Examining task-free functional connectivity (FC) in the human brain offers insights on how spontaneous integration and segregation of information relate to human cognition, and how this organization may be altered in different conditions, and neurological disorders. This is particularly relevant for patients in disorders of consciousness (DOC) following severe acquired brain damage and coma, one of the most devastating conditions in modern medical care. We present a novel data-driven methodology, connICA, which implements Independent Component Analysis (ICA) for the extraction of robust independent FC patterns (FC-traits) from a set of individual functional connectomes, without imposing any a priori data stratification into groups. We here apply connICA to investigate associations between network-traits derived from task-free FC and cognitive features that define levels of consciousness. Three main independent FC-traits were identified and linked to consciousness-related clinical features. The first one represents the functional configuration of an "awake resting" brain, and is associated to the level of arousal. The second FC-trait reflects the disconnection of the visual and sensory-motor connectivity patterns and relates to the ability of communicating with the external environment. The third FC-trait isolates the connectivity pattern encompassing the fronto-parietal and the default-mode network areas as well as the interaction between left and right hemisphere, which are also associated to the awareness of the self and its surroundings. Each FC-trait represents a distinct functional process with a role in the degradation of conscious states in functional brain networks, shedding further light on the functional subcircuits that get disrupted in severe brain-damage. [less ▲]

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See detailSedation of Patients With Disorders of Consciousness During Neuroimaging: Effects on Resting State Functional Brain Connectivity.
KIRSCH, Murielle ULiege; Guldenmund, Pieter; Bahri, Mohamed Ali ULiege et al

in Anesthesia and Analgesia (2017), 124(2),

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See detailThalamic and extrathalamic mechanisms of consciousness after severe brain injury.
Lutkenhoff, Evan; Chiang, Jeffrey; TSHIBANDA, Luaba ULiege et al

in Annals of Neurology (2015)

Abstract OBJECTIVE: What mechanisms underlie the loss and recovery of consciousness after severe brain injury? We sought to establish, in the largest cohort of patients with disorders of consciousness ... [more ▼]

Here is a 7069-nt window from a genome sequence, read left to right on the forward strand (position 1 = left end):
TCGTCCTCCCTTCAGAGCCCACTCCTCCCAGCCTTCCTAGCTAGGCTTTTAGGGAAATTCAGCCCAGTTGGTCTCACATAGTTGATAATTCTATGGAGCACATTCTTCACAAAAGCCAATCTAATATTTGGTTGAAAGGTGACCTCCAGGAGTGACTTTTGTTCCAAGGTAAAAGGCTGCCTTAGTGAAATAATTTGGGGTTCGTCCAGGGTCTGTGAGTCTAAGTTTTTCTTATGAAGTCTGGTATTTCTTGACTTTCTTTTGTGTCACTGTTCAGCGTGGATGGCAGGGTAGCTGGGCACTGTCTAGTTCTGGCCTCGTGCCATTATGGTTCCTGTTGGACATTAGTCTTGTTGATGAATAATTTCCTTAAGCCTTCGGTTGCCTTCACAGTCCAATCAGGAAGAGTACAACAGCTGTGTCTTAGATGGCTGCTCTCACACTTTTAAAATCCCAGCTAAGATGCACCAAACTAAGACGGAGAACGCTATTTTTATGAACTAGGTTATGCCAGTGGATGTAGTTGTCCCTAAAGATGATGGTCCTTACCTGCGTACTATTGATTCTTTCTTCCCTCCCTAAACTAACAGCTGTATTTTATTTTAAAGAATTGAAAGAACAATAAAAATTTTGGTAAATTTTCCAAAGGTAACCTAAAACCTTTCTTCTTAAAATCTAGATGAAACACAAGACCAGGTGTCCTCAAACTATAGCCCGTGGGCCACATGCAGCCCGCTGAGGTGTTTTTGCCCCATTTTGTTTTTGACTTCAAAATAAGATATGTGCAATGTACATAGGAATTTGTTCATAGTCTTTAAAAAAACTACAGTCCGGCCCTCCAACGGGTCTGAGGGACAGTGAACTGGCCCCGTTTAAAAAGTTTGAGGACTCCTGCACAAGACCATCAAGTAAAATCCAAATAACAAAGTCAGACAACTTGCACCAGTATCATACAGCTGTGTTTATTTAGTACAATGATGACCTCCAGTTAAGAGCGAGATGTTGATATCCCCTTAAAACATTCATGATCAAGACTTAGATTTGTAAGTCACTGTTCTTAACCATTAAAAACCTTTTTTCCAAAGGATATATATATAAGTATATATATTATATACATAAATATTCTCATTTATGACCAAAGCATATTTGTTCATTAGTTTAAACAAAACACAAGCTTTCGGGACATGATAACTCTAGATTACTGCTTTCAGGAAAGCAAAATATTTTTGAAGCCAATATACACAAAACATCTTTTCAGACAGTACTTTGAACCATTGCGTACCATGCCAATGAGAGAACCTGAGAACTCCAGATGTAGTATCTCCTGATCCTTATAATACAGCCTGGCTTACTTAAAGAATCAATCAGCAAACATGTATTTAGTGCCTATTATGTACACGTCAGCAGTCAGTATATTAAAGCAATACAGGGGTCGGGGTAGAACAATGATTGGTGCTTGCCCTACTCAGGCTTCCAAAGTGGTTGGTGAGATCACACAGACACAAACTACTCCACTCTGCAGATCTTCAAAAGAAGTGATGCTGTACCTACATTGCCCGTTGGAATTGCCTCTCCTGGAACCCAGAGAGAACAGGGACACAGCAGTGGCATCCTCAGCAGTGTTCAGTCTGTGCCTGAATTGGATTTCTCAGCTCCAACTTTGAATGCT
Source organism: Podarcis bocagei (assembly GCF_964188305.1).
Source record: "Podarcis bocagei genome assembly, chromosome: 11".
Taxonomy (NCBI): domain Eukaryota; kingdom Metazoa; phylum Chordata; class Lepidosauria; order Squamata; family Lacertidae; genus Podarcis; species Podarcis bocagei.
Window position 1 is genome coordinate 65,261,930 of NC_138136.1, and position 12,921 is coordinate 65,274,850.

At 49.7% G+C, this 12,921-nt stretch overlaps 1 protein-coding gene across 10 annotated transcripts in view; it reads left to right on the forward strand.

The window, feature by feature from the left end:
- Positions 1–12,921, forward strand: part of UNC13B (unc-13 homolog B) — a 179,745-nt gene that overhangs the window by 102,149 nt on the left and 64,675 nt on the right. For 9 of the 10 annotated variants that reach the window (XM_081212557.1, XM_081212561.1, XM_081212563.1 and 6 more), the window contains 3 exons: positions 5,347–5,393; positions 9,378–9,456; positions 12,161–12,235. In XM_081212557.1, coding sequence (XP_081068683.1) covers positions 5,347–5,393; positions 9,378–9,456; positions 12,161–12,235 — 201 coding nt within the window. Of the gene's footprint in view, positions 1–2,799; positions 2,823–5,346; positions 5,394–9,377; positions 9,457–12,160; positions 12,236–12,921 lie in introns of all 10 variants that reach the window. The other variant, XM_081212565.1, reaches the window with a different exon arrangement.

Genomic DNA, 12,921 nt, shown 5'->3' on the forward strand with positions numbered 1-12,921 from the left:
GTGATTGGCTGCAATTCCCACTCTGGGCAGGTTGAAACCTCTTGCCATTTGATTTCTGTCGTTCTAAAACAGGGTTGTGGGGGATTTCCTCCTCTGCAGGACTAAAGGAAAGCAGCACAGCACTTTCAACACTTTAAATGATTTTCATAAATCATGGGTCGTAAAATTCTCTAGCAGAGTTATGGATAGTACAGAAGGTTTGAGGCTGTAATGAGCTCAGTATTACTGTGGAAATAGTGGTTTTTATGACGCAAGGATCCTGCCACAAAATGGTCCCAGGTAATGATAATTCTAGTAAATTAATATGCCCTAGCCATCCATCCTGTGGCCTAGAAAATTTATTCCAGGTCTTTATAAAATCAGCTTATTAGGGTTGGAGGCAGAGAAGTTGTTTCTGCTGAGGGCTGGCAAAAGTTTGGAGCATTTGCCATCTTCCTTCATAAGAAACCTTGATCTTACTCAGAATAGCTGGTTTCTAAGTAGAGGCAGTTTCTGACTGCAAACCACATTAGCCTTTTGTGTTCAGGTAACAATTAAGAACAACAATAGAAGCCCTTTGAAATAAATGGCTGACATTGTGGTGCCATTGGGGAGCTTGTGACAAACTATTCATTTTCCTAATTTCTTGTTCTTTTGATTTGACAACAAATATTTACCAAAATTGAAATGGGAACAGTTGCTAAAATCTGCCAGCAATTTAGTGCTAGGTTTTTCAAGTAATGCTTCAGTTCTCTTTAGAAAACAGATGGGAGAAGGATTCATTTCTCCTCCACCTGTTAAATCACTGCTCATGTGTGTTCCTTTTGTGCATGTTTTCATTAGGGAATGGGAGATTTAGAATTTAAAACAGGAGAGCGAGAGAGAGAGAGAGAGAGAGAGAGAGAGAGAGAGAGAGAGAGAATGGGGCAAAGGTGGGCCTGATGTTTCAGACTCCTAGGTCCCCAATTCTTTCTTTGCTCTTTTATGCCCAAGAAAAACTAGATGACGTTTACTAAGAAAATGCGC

Abstract OBJECTIVE: What mechanisms underlie the loss and recovery of consciousness after severe brain injury? We sought to establish, in the largest cohort of patients with disorders of consciousness (DOC) to date, the link between gold standard clinical measures of awareness and wakefulness, and specific patterns of local brain pathology-thereby possibly providing a mechanistic framework for patient diagnosis, prognosis, and treatment development. METHODS: Structural T1-weighted magnetic resonance images were collected, in a continuous sample of 143 severely brain-injured patients with DOC (and 96 volunteers), across 2 tertiary expert centers. Brain atrophy in subcortical regions (bilateral thalamus, basal ganglia, hippocampus, basal forebrain, and brainstem) was assessed across (1) healthy volunteers and patients, (2) clinical entities (eg, vegetative state, minimally conscious state), (3) clinical measures of consciousness (Coma Recovery Scale-Revised), and (4) injury etiology. RESULTS: Compared to volunteers, patients exhibited significant atrophy across all structures (p < 0.05, corrected). Strikingly, we found almost no significant differences across clinical entities. Nonetheless, the clinical measures of awareness and wakefulness upon which differential diagnosis rely were systematically associated with tissue atrophy within thalamic and basal ganglia nuclei, respectively; the basal forebrain was atrophied in proportion to patients' response to sensory stimulation. In addition, nontraumatic injuries exhibited more extensive thalamic atrophy. INTERPRETATION: These findings provide, for the first time, a grounding in pathology for gold standard behavior-based clinical measures of consciousness, and reframe our current models of DOC by stressing the different links tying thalamic mechanisms to willful behavior and extrathalamic mechanisms to behavioral (and electrocortical) arousal. Ann Neurol 2015. [less ▲]